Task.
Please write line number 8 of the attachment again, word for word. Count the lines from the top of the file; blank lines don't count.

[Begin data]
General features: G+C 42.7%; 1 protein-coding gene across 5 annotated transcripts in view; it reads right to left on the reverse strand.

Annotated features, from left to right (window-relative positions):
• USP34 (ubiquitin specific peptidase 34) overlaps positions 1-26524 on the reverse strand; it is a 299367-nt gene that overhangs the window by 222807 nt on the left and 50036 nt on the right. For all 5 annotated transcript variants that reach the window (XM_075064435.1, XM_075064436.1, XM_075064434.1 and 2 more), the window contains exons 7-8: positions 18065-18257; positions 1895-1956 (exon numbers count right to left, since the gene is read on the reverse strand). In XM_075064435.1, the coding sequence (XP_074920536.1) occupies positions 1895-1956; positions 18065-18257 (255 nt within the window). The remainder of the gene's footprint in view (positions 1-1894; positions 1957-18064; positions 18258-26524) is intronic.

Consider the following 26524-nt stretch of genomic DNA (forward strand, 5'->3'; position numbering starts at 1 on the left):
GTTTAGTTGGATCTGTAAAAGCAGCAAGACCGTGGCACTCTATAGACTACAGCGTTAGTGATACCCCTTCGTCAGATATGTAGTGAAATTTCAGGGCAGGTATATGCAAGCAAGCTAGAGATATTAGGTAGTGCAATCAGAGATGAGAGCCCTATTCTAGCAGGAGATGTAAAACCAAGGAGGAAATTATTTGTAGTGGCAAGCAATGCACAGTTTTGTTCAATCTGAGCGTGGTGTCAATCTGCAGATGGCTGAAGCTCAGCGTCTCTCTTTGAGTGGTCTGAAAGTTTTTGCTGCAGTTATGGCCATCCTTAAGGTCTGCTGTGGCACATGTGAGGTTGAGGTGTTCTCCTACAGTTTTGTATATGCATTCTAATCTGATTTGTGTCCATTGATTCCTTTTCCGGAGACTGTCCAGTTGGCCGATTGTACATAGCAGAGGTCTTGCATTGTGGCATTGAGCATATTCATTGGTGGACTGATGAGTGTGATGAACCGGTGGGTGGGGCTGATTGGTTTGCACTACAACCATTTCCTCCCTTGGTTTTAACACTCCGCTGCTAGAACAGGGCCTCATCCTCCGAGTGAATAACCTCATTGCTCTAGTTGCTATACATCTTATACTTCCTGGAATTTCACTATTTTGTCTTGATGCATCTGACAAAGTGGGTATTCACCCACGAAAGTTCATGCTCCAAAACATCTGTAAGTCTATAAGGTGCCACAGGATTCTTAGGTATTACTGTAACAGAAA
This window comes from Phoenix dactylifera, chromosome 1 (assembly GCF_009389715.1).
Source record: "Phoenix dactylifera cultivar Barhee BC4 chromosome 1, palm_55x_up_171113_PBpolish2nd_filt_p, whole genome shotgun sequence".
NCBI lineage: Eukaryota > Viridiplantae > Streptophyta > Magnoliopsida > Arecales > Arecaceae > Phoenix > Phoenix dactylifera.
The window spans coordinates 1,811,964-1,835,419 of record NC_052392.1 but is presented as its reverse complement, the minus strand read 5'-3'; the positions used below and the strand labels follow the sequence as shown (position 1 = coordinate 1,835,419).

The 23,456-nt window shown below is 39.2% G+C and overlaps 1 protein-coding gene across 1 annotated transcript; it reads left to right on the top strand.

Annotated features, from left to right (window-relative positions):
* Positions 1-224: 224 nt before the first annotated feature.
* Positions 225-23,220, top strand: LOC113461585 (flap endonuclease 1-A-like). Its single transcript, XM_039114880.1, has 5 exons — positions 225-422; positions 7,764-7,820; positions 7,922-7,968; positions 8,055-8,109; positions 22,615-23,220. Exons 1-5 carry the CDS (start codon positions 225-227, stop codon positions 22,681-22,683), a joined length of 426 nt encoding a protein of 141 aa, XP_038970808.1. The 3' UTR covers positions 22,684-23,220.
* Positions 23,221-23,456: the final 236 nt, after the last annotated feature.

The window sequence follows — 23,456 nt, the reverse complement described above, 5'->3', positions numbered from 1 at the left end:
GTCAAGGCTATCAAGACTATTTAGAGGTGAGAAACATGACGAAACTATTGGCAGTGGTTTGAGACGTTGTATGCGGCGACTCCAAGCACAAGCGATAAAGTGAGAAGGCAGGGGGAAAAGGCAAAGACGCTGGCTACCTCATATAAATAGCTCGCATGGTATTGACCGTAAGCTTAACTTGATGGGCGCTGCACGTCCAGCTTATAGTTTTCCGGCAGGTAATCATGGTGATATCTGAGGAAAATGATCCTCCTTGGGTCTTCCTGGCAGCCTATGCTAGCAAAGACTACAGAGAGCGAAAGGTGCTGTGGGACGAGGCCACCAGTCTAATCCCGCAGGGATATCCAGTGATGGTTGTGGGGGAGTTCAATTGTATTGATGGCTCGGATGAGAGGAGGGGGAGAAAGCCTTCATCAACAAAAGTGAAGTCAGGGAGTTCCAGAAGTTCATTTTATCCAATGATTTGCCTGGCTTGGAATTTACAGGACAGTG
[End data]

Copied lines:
NCBI lineage: Eukaryota > Viridiplantae > Streptophyta > Magnoliopsida > Arecales > Arecaceae > Phoenix > Phoenix dactylifera.